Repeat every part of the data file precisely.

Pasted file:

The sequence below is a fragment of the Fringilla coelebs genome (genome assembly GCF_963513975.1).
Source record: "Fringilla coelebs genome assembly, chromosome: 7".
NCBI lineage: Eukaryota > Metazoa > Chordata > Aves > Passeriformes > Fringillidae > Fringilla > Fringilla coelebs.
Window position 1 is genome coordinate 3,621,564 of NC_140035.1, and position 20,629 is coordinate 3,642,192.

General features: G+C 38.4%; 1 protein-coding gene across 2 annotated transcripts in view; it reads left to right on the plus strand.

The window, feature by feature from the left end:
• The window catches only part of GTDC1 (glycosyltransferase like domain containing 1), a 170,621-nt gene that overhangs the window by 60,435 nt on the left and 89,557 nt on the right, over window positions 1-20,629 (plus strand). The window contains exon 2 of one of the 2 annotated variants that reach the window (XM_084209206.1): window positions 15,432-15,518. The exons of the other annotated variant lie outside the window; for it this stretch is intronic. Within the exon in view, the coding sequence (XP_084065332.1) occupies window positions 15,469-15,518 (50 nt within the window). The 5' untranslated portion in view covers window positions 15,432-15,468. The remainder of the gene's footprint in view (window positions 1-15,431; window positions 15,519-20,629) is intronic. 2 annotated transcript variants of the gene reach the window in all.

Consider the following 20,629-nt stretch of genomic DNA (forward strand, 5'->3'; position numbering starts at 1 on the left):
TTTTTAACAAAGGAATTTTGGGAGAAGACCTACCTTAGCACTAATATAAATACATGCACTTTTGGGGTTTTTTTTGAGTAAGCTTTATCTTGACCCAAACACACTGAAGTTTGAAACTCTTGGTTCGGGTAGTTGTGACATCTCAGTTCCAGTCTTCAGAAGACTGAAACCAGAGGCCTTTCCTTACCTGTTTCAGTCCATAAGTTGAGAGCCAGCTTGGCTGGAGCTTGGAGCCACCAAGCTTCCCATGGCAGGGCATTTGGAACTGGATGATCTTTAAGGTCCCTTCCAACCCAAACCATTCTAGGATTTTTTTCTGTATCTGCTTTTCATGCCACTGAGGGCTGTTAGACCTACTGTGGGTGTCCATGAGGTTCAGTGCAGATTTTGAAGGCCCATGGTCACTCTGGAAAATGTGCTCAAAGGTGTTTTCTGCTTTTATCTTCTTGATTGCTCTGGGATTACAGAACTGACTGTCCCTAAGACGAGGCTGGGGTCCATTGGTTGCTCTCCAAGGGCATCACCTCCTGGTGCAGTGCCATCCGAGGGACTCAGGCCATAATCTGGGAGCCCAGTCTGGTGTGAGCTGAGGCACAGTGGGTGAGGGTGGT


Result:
The sequence below is a fragment of the Fringilla coelebs genome (genome assembly GCF_963513975.1).
Source record: "Fringilla coelebs genome assembly, chromosome: 7".
NCBI lineage: Eukaryota > Metazoa > Chordata > Aves > Passeriformes > Fringillidae > Fringilla > Fringilla coelebs.
Window position 1 is genome coordinate 3,621,564 of NC_140035.1, and position 20,629 is coordinate 3,642,192.

General features: G+C 38.4%; 1 protein-coding gene across 2 annotated transcripts in view; it reads left to right on the plus strand.

The window, feature by feature from the left end:
• The window catches only part of GTDC1 (glycosyltransferase like domain containing 1), a 170,621-nt gene that overhangs the window by 60,435 nt on the left and 89,557 nt on the right, over window positions 1-20,629 (plus strand). The window contains exon 2 of one of the 2 annotated variants that reach the window (XM_084209206.1): window positions 15,432-15,518. The exons of the other annotated variant lie outside the window; for it this stretch is intronic. Within the exon in view, the coding sequence (XP_084065332.1) occupies window positions 15,469-15,518 (50 nt within the window). The 5' untranslated portion in view covers window positions 15,432-15,468. The remainder of the gene's footprint in view (window positions 1-15,431; window positions 15,519-20,629) is intronic. 2 annotated transcript variants of the gene reach the window in all.

Consider the following 20,629-nt stretch of genomic DNA (forward strand, 5'->3'; position numbering starts at 1 on the left):
TTTTTAACAAAGGAATTTTGGGAGAAGACCTACCTTAGCACTAATATAAATACATGCACTTTTGGGGTTTTTTTTGAGTAAGCTTTATCTTGACCCAAACACACTGAAGTTTGAAACTCTTGGTTCGGGTAGTTGTGACATCTCAGTTCCAGTCTTCAGAAGACTGAAACCAGAGGCCTTTCCTTACCTGTTTCAGTCCATAAGTTGAGAGCCAGCTTGGCTGGAGCTTGGAGCCACCAAGCTTCCCATGGCAGGGCATTTGGAACTGGATGATCTTTAAGGTCCCTTCCAACCCAAACCATTCTAGGATTTTTTTCTGTATCTGCTTTTCATGCCACTGAGGGCTGTTAGACCTACTGTGGGTGTCCATGAGGTTCAGTGCAGATTTTGAAGGCCCATGGTCACTCTGGAAAATGTGCTCAAAGGTGTTTTCTGCTTTTATCTTCTTGATTGCTCTGGGATTACAGAACTGACTGTCCCTAAGACGAGGCTGGGGTCCATTGGTTGCTCTCCAAGGGCATCACCTCCTGGTGCAGTGCCATCCGAGGGACTCAGGCCATAATCTGGGAGCCCAGTCTGGTGTGAGCTGAGGCACAGTGGGTGAGGGTGGT